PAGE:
A senior opposition official acknowledged that the coalition's meeting, which concluded on Monday, did not come up with any new strategy. The opposition was still reeling from the U.S.-Russian deal, which he described as "slap in the face" for the coalition.
"The Americans did not even bother to send a single diplomat to inform us what they were doing with the Russians," the opposition official said.
"The Gulf States cannot say it openly but there is a tendency developing to ignore the Americans and a big gap now between the Americans on one side and the Saudis, the Turks and the Emiratis. Even Qatar is not pleased with the deal, as if the problem was chemical weapons, not the Assad regime," he added.
Gulf countries have been the main financial backers of the opposition, providing weapons to rebel brigades via Turkey.
In a further sign of difficulties with Washington, the coalition elected moderate Islamist Ahmad Tumeh as provisional prime minister, shortly after U.S. Secretary of State John Kerry called coalition president Ahmad Jarba and asked him not to pursue the issue for now, coalition sources said.
Under Tumeh, a 48-year-old dentist who has served time in Assad's jails for defending human rights, a provisional government set up by the opposition would clash with the big powers' plans for a transitional administration.
On Sunday, the coalition issued a declaration all but denouncing the Russian-U.S. deal, saying it had already encouraged Assad to order massive bombing of rebel areas.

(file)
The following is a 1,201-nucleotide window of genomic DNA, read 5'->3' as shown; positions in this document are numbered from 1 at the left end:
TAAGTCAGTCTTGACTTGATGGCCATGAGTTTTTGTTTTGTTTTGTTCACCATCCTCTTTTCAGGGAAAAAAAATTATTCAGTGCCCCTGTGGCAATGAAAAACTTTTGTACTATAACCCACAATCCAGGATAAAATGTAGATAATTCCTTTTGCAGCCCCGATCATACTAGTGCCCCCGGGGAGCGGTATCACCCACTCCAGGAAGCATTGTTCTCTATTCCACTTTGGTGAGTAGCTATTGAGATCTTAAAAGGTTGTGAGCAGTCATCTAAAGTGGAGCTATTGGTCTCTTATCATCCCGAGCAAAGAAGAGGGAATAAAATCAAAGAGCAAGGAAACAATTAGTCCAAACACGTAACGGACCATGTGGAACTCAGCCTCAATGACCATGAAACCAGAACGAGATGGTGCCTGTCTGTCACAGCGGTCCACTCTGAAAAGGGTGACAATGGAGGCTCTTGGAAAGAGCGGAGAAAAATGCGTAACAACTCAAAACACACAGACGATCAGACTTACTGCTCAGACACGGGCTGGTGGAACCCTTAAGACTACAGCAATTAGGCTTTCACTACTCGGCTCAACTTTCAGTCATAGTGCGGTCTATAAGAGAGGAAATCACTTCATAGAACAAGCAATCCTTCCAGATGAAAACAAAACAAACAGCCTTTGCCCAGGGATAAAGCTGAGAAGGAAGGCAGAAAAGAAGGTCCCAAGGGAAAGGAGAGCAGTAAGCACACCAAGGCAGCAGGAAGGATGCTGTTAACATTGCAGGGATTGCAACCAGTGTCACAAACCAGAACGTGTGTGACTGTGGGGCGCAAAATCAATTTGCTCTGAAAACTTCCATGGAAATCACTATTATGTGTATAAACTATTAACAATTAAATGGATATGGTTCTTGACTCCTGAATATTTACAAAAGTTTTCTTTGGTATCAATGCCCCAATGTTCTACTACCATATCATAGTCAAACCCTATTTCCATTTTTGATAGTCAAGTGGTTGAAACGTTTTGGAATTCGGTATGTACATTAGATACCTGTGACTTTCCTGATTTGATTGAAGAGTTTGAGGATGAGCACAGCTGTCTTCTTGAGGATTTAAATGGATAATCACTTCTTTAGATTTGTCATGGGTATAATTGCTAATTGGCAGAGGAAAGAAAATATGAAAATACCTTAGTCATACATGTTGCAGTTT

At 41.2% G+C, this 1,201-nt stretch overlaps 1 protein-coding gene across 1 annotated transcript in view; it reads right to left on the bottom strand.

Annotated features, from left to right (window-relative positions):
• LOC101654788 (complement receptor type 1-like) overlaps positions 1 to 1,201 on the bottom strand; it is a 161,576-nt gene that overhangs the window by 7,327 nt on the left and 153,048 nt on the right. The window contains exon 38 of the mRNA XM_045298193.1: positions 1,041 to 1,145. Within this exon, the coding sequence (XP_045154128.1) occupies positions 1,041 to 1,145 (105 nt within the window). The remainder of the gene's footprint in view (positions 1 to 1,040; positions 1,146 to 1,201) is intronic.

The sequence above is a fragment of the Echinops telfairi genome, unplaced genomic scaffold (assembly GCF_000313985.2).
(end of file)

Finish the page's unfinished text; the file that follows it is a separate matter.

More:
The deal undermined the proposed Geneva peace talks because it "gave the regime an opportunity to regroup militarily", the statement said.
With the opposition increasingly reluctant to go to Geneva, Russian Foreign Minister Sergei Lavrov said it was time to force them to attend.
But senior coalition member Anas Al-Abdah said the opposition cannot go to Geneva without Assad honoring an earlier plan brokered by former U.N. envoy Kofi Annan.
This includes releasing political prisoners, withdrawing heavy weapons from cities and allowing peaceful protests -- conditions diplomats say could bring down Assad.
In early sign of difficulties ahead, Assad's foreign minister, Walid Moualem, said in June the authorities were ready to form a government of national unity but would not "head to Geneva to hand over power to another side", in an indication that Assad was not planning to give up control.
Western diplomats based in the Middle East said while the West shared the opposition's concern that Assad was not serious about a political settlement, the coalition could not ignore the United States and just depend on the Gulf for support.
"The opposition needs to realize that the United States is ready to strike at the first sign of Assad reneging. They need to develop a strategy. They cannot just think they are the only game in town and the United States cannot move without them," a Western official said.
Fawaz Tello, a veteran opposition campaigner, said that if it is to be credible, the opposition needs to answer the big questions: What would a Syria without Assad look like, how should it handle the humanitarian crisis, and how can it unite the military struggle against Assad.
"The opposition is behaving like a husband reacting to being cheated on by his wife. This is not strategy," Tello said.
(Additional reporting by Dasha Afansieva; Editing by Giles Elgood)
(This story was refiled to edit headline)